8. Rice Cooker: Southern Chinese people especially love rice and use a rice cooker practically daily. The electric cooking utensil is used for pressure boiling or steaming rice, but more modern rice cookers also have different settings for different cooking functions. Try this one:

Instant Pot | Buy Now


Instead of buying just a rice cooker, get a seven-in-one multi-functional cooker that acts as a: pressure cooker, slow cooker, rice cooker, sauté/browning, yogurt maker, and steamer/warmer. This small appliance includes a three-ply-bottom stainless steel cooking pot, stainless steel steam rack with handle, manual, and recipes in English, Spanish, Chinese, and French. You can even make fermented rice (jiu niang). Cooking with the high pressure reduces cooking time by up to 70 percent, and the low pressure avoids overcooking delicate food. Buy it here.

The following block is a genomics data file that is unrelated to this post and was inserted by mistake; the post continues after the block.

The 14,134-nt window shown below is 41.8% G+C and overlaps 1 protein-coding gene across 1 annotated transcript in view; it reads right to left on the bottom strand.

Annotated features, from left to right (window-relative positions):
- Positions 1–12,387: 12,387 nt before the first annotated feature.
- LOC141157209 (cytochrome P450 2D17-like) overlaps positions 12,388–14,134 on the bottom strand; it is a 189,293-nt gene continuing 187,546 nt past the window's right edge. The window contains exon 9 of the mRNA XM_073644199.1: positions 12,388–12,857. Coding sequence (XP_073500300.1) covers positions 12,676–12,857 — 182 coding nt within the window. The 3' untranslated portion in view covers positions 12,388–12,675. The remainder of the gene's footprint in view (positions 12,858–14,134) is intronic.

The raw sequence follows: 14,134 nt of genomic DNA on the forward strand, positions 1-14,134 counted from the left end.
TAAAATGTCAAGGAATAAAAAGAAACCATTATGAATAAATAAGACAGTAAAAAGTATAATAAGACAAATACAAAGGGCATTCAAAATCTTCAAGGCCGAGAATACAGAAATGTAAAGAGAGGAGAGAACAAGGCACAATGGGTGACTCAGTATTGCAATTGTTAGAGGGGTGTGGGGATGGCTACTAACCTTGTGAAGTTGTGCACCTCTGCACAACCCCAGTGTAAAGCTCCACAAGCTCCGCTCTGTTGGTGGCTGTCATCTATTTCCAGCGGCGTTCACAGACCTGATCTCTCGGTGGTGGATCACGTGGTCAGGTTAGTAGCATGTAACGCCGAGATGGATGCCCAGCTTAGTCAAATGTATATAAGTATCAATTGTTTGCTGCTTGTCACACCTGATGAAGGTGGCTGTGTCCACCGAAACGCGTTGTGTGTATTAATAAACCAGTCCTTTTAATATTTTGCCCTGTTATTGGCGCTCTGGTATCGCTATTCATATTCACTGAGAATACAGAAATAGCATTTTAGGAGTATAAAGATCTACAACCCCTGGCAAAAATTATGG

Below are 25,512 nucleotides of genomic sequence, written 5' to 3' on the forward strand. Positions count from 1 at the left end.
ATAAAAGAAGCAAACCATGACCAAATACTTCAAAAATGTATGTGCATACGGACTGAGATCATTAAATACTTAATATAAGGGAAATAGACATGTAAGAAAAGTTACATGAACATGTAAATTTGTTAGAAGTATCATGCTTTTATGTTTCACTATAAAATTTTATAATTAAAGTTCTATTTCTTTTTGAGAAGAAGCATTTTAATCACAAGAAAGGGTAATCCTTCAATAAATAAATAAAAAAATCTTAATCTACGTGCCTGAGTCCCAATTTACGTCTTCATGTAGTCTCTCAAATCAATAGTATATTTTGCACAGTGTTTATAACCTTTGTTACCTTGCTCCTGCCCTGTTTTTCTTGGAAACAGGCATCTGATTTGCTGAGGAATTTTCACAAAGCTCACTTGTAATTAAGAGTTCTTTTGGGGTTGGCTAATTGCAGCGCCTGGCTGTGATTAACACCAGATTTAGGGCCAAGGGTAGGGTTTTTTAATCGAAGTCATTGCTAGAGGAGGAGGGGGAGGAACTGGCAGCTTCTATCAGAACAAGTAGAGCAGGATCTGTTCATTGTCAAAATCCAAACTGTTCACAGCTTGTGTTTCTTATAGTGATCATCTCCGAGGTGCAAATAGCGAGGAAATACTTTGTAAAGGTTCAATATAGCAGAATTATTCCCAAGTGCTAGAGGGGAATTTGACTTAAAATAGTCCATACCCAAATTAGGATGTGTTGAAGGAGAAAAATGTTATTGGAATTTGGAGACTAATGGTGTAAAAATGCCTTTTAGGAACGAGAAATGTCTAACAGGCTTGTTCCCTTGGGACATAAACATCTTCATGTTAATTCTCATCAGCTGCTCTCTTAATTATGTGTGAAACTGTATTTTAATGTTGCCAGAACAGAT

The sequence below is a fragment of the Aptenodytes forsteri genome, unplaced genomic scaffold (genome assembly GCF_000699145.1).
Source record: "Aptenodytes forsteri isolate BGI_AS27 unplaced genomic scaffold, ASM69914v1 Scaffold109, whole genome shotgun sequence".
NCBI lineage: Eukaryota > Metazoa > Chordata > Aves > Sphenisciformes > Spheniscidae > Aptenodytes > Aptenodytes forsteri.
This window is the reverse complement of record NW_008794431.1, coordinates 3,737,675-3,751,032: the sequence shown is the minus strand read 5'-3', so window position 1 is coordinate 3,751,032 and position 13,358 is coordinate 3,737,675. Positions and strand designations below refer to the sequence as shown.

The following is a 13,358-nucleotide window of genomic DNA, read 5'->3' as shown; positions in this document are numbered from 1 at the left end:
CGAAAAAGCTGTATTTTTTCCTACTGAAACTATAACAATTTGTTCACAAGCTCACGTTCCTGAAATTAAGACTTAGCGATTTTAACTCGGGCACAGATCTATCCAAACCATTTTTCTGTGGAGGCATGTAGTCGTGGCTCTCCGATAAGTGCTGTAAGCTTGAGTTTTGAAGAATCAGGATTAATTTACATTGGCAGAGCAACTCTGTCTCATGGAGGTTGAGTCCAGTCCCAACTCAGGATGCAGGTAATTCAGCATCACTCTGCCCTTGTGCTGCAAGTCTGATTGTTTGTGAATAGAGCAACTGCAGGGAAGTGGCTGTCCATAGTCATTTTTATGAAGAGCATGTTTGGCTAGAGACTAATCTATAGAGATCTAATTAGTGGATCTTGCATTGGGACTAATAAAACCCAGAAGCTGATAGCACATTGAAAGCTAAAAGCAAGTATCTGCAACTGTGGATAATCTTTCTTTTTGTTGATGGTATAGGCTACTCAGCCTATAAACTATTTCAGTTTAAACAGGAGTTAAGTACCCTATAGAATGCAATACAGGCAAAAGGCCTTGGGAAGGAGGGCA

9. Eating Chopsticks: For noodle dishes, sushi, or dim sum, chopsticks are our go-to utensils. Like Chung says, they become an extension of your hands when you get accustomed to them, and are they’re great for picking up delicate food. Try these beauties:

Floral Chopsticks | Buy Now

World Market

Made of bamboo with colorful imprinted flowers, these chopsticks are perfect for large meals with guests, the Chinese New Year, and other special occasions. Made of bamboo, the set includes two sets of five chopstick pairs in assorted colors. So that’s enough for 10 people at one dinner. And please don’t throw these away; they’re reusable. If you want, you could also use them for in the kitchen for stir-frying, beating eggs, and mixing ingredients. Buy it here.


Amy Sowder is a writer and editor based in NYC, covering food and wellness in publications such as Bon Appétit, Women's Health, Eat This, Not That!, Upworthy/GOOD, Brooklyn Magazine, and Westchester Magazine. She loves to run races, but her favorite finish lines are gelato shops. Learn more at